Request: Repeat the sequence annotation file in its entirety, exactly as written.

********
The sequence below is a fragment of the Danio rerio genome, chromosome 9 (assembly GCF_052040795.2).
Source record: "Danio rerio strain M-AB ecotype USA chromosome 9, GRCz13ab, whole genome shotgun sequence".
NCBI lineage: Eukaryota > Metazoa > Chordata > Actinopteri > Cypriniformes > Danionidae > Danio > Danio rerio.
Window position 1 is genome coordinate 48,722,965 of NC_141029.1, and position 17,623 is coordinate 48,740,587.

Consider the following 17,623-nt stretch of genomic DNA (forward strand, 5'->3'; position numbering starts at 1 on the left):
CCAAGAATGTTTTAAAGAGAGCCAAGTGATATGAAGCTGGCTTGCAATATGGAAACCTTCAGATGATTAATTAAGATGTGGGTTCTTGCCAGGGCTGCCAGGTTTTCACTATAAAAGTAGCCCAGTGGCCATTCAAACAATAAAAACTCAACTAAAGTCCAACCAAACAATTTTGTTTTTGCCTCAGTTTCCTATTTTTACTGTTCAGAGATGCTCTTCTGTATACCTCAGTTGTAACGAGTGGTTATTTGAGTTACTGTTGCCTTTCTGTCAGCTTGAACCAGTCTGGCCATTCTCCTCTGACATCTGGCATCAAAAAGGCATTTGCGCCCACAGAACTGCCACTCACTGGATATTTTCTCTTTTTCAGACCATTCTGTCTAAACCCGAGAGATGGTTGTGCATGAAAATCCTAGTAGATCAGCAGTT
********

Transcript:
The sequence below is a fragment of the Danio rerio genome, chromosome 9 (assembly GCF_052040795.2).
Source record: "Danio rerio strain M-AB ecotype USA chromosome 9, GRCz13ab, whole genome shotgun sequence".
NCBI lineage: Eukaryota > Metazoa > Chordata > Actinopteri > Cypriniformes > Danionidae > Danio > Danio rerio.
Window position 1 is genome coordinate 48,722,965 of NC_141029.1, and position 17,623 is coordinate 48,740,587.

Consider the following 17,623-nt stretch of genomic DNA (forward strand, 5'->3'; position numbering starts at 1 on the left):
CCAAGAATGTTTTAAAGAGAGCCAAGTGATATGAAGCTGGCTTGCAATATGGAAACCTTCAGATGATTAATTAAGATGTGGGTTCTTGCCAGGGCTGCCAGGTTTTCACTATAAAAGTAGCCCAGTGGCCATTCAAACAATAAAAACTCAACTAAAGTCCAACCAAACAATTTTGTTTTTGCCTCAGTTTCCTATTTTTACTGTTCAGAGATGCTCTTCTGTATACCTCAGTTGTAACGAGTGGTTATTTGAGTTACTGTTGCCTTTCTGTCAGCTTGAACCAGTCTGGCCATTCTCCTCTGACATCTGGCATCAAAAAGGCATTTGCGCCCACAGAACTGCCACTCACTGGATATTTTCTCTTTTTCAGACCATTCTGTCTAAACCCGAGAGATGGTTGTGCATGAAAATCCTAGTAGATCAGCAGTT